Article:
The Chairperson of the African Union
Commission, Mr. Jean Ping, on 14 September 2012 received a delegation led by Mr.
Omar Faruk Osman the president of the Federation of African Journalists (FAJ),
the regional African group of the International Federation of Journalists (IFJ).
It was at the sidelines of the two-day Pan-African conference on the safety of
journalists and the issue of impunity held at the African Union headquarters in
Addis Ababa, Ethiopia.
During the meeting, Chairperson Ping reiterated that Africa has made tremendous
progress towards free flow of information and freedom of the press. He hoped
more will be achieved in the future if resources are made available for
training of journalists to meet the rapidly evolving communication and
information management. Dr Ping urged journalists to change their mind set about
Africa and contribute in the development of the continent through objective
reporting on the efforts done in the different sectors to improve the lives of
FAJ President thanked Dr. Ping for his support
to the promotion of journalists’ safety under his tenure and hoped that his
successor, Dr. Nkosazana Dlamini Zuma of South Africa will continue with the
same commitment to the protection of safety of journalists within the framework
of the existing partnership between the Federation of African Journalists and
the Directorate of Information and Communication (DIC) of the African Union
Meanwhile, the audience with the AUC Chairperson was as a follow-up to the
Pan-African conference on the safety of journalists and the issue of impunity
jointly organized by the FAJ, regional group of the International Federation of
Journalists (IFJ) and supported by UNESCO and the African Union Commission.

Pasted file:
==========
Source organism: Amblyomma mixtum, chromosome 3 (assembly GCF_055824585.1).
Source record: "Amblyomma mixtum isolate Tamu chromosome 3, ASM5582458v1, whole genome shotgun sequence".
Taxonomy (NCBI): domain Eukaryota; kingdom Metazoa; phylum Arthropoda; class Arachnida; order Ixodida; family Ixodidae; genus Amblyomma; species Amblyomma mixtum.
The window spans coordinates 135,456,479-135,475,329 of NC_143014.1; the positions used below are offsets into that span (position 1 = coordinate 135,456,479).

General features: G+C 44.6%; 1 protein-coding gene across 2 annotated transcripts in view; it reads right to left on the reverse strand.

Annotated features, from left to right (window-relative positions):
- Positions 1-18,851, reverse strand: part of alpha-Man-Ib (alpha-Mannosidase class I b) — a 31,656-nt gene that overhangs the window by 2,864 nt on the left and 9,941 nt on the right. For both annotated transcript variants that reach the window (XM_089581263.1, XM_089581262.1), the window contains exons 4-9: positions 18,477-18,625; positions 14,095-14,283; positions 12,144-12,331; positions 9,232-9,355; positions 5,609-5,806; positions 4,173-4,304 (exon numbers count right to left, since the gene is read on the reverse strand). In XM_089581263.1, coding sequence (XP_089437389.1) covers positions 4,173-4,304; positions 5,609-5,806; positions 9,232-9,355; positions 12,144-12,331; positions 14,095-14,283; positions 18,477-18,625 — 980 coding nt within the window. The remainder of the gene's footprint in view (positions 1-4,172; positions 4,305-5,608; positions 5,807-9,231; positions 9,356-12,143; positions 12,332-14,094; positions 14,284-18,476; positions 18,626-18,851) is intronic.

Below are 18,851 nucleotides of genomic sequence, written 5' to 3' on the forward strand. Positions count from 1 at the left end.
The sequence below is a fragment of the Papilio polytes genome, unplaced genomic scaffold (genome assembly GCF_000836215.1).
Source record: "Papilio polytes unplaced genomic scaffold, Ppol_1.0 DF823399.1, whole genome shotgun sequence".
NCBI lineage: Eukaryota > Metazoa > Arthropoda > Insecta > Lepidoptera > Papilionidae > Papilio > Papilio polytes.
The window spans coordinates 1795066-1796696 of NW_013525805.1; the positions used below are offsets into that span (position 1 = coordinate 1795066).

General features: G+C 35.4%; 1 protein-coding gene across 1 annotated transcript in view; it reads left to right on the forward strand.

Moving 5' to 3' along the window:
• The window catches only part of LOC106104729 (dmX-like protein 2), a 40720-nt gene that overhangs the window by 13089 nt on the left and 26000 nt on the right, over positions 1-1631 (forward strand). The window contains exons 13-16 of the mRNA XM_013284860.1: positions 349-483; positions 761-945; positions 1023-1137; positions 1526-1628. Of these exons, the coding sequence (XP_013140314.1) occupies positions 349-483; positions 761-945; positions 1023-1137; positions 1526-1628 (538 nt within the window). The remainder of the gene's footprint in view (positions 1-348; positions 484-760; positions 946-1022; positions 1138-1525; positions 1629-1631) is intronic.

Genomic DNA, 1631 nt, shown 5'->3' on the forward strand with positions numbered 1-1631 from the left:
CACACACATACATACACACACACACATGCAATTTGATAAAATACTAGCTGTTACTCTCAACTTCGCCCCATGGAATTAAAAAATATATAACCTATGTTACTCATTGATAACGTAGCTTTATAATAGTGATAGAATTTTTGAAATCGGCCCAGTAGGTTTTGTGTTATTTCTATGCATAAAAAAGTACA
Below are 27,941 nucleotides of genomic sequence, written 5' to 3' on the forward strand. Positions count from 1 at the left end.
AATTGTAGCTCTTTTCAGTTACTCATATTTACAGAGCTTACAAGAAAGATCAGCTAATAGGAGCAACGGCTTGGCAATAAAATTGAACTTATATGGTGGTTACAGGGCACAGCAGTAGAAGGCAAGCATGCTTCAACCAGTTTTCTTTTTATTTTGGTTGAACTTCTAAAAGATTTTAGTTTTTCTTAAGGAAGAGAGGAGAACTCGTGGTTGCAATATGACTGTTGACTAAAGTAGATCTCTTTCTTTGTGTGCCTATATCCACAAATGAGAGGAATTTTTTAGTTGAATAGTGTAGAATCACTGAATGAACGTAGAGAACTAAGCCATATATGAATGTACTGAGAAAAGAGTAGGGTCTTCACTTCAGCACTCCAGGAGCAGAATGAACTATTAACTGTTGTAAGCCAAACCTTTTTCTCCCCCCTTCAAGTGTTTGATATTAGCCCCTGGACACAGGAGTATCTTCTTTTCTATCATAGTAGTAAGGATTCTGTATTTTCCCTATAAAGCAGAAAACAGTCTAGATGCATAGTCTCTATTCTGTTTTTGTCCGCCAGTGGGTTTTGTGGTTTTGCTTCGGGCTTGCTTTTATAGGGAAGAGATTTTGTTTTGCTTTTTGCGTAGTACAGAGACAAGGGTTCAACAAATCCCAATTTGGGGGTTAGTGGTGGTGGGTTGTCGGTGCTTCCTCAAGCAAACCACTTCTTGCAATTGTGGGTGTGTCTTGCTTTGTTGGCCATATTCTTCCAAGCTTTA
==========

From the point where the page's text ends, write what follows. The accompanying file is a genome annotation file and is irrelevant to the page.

Journalists’ leaders, Ethiopian governments’ representatives, UN Special
Rapporteur, UNESCO and African Union Commission’s officials as well as trade
unionists are meeting to discuss strategies aiming to move forward the FAJ
campaign for the promotion of the safety of journalists and the end of impunity
of crimes against media.
In his opening address to the conference delivered by Ambassador John Shinkaye,
Chief of Staff in the Bureau of the Chairperson of the AUC, the Chairperson of
the African Union Commission Dr Jean Ping welcomed the increase in press
freedom and the emancipation of media in Africa. However, he pointed out that
there are still cases of abuse of power, discrimination against investigative
journalism. Recalling the African Union’s Shared Values which include press
freedom, Dr Ping pledged the Commission’s continued support for the advancement
of journalists’ safety, stressing that “Democracy cannot take root people have
access to objective information on which to rely to make informed decision.”
Addressing participants at the opening ceremony, FAJ President Omar Faruk
warned that African journalists still face high levels of violence and that the
culture of impunity for such crimes fuels climate of fear which leads to
self-censorship in media. He called for a plan of action in Africa to achieve a
binding resolution on the safety of journalists and safe working environment
“The impunity for violence against journalists deserves the equal attention to
crime targeting governments’ officials and international civil servants in
their official functions,” said FAJ President Omar Faruk Osman. “Safe
journalism empowers journalists to perform at the highest potential of their